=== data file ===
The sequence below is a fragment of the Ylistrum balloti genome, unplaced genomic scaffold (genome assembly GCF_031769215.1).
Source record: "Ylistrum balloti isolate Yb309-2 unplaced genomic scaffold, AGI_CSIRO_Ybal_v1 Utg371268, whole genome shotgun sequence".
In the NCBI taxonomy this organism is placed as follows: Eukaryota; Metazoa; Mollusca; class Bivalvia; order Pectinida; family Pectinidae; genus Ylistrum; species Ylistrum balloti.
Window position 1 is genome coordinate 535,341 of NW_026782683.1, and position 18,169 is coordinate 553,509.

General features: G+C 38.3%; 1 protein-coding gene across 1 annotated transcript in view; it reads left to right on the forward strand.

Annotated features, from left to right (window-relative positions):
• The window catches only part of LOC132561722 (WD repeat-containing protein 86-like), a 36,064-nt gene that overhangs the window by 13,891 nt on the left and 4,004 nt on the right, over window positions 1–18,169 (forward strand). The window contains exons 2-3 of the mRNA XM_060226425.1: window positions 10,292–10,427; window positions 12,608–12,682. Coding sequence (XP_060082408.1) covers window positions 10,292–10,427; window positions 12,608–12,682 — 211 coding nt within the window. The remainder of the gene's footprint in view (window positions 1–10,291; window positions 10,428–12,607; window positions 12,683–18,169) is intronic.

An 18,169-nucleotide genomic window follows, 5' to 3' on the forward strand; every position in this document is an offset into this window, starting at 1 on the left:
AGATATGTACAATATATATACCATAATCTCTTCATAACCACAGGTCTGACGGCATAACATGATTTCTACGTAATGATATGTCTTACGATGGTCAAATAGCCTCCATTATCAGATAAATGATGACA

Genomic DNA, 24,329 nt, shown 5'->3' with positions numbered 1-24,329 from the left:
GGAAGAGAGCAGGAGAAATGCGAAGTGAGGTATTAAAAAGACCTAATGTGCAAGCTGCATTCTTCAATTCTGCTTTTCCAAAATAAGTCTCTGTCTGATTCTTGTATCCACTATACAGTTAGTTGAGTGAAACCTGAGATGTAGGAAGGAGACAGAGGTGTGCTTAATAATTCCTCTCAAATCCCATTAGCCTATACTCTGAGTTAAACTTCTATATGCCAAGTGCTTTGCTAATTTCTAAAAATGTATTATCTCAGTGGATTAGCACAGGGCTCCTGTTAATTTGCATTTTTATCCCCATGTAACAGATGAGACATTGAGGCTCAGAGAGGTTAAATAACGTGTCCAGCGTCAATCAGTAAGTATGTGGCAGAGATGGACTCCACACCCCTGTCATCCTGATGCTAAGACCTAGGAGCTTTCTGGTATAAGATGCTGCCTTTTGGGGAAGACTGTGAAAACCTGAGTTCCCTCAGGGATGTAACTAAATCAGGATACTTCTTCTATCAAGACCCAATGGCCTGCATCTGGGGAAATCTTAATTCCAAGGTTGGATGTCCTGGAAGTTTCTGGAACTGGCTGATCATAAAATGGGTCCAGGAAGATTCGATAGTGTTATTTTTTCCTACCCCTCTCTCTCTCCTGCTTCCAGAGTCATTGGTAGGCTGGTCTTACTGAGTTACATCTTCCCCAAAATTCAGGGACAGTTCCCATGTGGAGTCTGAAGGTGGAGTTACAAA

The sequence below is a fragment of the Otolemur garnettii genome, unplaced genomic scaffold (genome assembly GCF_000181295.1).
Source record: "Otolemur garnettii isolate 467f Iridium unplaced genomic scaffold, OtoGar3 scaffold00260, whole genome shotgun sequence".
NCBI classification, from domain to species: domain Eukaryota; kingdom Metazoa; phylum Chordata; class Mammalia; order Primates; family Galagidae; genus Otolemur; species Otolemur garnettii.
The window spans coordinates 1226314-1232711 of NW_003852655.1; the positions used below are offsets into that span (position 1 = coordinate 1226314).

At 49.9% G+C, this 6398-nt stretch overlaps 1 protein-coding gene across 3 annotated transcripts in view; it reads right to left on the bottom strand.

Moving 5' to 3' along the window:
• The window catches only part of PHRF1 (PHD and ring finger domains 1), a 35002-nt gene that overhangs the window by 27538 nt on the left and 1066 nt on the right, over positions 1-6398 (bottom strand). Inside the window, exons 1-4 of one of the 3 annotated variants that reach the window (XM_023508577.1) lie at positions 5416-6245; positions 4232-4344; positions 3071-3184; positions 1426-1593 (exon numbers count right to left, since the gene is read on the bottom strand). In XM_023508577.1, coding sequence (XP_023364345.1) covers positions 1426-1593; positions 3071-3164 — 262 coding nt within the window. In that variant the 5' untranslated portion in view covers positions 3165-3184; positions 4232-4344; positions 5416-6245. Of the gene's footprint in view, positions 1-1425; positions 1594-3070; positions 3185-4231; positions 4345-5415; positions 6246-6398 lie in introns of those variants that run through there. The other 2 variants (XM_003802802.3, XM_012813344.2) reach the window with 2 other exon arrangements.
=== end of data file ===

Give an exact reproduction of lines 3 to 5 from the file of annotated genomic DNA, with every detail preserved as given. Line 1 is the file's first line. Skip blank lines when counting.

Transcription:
In the NCBI taxonomy this organism is placed as follows: Eukaryota; Metazoa; Mollusca; class Bivalvia; order Pectinida; family Pectinidae; genus Ylistrum; species Ylistrum balloti.
Window position 1 is genome coordinate 535,341 of NW_026782683.1, and position 18,169 is coordinate 553,509.

General features: G+C 38.3%; 1 protein-coding gene across 1 annotated transcript in view; it reads left to right on the forward strand.